Appears in

Oxford Companion to Wine

Oxford Companion to Wine

By Jancis Robinson

Published 2006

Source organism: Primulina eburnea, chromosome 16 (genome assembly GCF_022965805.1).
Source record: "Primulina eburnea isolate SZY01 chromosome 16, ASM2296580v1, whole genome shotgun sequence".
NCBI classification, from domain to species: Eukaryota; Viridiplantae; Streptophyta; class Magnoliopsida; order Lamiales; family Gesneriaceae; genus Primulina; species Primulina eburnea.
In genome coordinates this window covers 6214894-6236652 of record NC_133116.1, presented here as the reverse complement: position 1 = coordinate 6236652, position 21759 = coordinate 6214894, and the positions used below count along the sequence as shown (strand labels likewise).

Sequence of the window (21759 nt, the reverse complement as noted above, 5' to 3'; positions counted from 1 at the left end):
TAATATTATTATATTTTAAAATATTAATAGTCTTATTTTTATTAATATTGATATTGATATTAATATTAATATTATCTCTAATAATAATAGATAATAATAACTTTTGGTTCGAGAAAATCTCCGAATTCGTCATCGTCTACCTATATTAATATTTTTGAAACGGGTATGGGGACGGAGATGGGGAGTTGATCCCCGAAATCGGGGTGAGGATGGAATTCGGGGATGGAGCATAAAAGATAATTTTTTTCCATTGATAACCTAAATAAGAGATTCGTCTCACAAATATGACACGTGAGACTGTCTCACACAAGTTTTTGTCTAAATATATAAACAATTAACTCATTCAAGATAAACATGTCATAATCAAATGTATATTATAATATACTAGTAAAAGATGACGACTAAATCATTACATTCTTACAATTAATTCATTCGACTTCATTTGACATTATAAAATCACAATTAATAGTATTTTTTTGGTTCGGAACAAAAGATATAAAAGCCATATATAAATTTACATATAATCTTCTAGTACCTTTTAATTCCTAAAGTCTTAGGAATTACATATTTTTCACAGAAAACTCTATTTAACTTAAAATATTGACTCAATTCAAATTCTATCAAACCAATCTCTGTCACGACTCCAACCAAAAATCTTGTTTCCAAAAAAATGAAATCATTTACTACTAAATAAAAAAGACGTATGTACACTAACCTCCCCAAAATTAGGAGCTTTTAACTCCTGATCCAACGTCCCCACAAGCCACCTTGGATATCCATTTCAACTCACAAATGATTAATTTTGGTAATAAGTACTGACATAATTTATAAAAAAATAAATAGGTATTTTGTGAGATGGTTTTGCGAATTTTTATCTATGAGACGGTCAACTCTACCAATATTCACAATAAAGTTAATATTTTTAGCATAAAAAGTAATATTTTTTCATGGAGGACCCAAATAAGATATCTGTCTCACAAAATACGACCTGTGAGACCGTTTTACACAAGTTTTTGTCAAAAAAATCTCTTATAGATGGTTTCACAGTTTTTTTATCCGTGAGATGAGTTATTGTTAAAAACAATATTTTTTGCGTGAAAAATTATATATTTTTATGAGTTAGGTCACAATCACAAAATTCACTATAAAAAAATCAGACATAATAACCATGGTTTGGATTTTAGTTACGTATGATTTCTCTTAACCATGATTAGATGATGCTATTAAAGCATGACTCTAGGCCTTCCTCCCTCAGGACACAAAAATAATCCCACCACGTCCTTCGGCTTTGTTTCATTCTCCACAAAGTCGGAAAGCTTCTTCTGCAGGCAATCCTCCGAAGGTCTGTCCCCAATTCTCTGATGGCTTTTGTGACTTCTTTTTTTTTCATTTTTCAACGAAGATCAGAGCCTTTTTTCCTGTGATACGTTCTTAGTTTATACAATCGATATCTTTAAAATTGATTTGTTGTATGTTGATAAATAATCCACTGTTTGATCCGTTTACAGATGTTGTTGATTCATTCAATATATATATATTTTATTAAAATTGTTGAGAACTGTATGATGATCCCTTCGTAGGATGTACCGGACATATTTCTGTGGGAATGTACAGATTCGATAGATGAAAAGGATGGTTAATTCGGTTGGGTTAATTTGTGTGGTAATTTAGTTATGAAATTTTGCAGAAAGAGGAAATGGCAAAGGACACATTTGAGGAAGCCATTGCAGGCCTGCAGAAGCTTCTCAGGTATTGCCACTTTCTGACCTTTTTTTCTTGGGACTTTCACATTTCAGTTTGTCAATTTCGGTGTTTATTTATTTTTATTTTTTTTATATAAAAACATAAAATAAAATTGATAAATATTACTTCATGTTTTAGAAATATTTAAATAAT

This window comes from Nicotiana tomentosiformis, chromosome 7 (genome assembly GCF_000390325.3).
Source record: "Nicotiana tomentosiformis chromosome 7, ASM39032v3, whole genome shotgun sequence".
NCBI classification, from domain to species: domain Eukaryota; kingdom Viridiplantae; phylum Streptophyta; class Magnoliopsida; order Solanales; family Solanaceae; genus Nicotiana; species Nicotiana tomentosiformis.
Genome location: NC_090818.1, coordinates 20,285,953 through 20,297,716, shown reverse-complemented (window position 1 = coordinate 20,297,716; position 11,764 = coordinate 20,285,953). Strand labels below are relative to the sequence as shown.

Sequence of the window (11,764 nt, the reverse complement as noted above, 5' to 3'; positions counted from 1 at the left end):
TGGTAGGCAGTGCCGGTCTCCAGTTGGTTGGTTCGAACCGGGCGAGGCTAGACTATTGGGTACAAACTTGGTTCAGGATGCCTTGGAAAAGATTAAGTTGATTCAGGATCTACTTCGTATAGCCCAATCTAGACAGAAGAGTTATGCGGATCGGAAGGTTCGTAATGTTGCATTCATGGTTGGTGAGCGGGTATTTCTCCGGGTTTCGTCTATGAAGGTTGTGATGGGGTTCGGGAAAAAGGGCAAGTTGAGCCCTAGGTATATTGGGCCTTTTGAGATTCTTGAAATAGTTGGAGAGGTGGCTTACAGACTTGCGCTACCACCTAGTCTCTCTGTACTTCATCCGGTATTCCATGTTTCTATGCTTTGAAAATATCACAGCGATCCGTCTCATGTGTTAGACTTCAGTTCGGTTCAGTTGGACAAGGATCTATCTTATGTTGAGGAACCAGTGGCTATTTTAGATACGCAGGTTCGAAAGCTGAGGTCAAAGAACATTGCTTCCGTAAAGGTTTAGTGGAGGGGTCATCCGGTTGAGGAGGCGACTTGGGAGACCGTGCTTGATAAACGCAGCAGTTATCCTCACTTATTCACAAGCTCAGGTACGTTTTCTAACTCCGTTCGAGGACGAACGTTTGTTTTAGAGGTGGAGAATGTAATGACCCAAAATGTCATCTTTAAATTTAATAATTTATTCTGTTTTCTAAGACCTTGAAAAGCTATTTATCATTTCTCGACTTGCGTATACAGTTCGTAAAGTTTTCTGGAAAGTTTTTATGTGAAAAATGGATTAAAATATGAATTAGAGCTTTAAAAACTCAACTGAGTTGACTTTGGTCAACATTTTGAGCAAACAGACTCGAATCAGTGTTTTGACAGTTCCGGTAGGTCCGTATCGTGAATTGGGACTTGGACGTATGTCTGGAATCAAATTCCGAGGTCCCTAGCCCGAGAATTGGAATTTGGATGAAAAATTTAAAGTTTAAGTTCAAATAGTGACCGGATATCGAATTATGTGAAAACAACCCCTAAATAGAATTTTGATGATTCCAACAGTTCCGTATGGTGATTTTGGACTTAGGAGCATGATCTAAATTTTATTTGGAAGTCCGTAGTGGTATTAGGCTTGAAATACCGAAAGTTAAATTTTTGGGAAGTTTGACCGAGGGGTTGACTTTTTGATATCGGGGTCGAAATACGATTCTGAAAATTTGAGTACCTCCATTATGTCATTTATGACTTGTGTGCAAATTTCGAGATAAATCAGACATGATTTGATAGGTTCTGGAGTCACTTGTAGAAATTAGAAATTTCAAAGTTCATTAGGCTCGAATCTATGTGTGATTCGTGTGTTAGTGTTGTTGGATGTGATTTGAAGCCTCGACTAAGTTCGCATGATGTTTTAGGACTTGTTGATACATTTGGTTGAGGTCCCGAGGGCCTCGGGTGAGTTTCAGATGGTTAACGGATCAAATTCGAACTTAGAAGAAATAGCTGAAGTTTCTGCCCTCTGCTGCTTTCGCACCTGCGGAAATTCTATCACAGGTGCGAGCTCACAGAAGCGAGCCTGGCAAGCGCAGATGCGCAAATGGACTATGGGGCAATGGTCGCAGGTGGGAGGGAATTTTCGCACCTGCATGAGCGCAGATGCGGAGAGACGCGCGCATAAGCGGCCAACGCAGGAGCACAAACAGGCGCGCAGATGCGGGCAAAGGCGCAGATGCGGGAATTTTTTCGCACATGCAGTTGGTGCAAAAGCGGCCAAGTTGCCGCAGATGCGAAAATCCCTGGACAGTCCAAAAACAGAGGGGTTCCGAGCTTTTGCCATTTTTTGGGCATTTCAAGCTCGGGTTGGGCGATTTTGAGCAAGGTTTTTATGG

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Macedonia, country in the central Balkans, bordered by bulgaria, serbia, kosovo, albania, greece, officially the Republic of Macedonia but still described by the UN as FYROM (Former Yugoslav Republic of Macedonia) due to an ongoing dispute over the name Macedonia, which Greece has registered as a pgi. The geographical and historical region of Macedonia covers a much larger area, including parts of Greece and south-western Bulgaria. At one time, under the rule of Philip II (359 bc) and then his son Alexander the Great (until his early death in 323 bc), it was the most powerful state in the world. By 146 bc it had been defeated and became a Roman province. Like the rest of the Balkans, Macedonia came under Ottoman rule for five centuries until 1913. The region of Macedonia was then partitioned between Bulgaria, Greece, and Serbia (this last part went on to become today’s republic). After the Second World War, Macedonia became part of the kingdom of Serbs, Croats, and Slovenes, later to become part of yugoslavia. Secession from Yugoslavia was recognized in 1992, and Macedonia largely avoided the intra-ethnic bloodshed that afflicted so many of its neighbours. A rebel uprising in 2001 was brought to a relatively peaceful conclusion, with increased recognition for the ethnic albanians, who make up about a quarter of the population. The Republic of Macedonia became an eu candidate country in 2005 although progress towards membership is hampered by the dispute with Greece over names.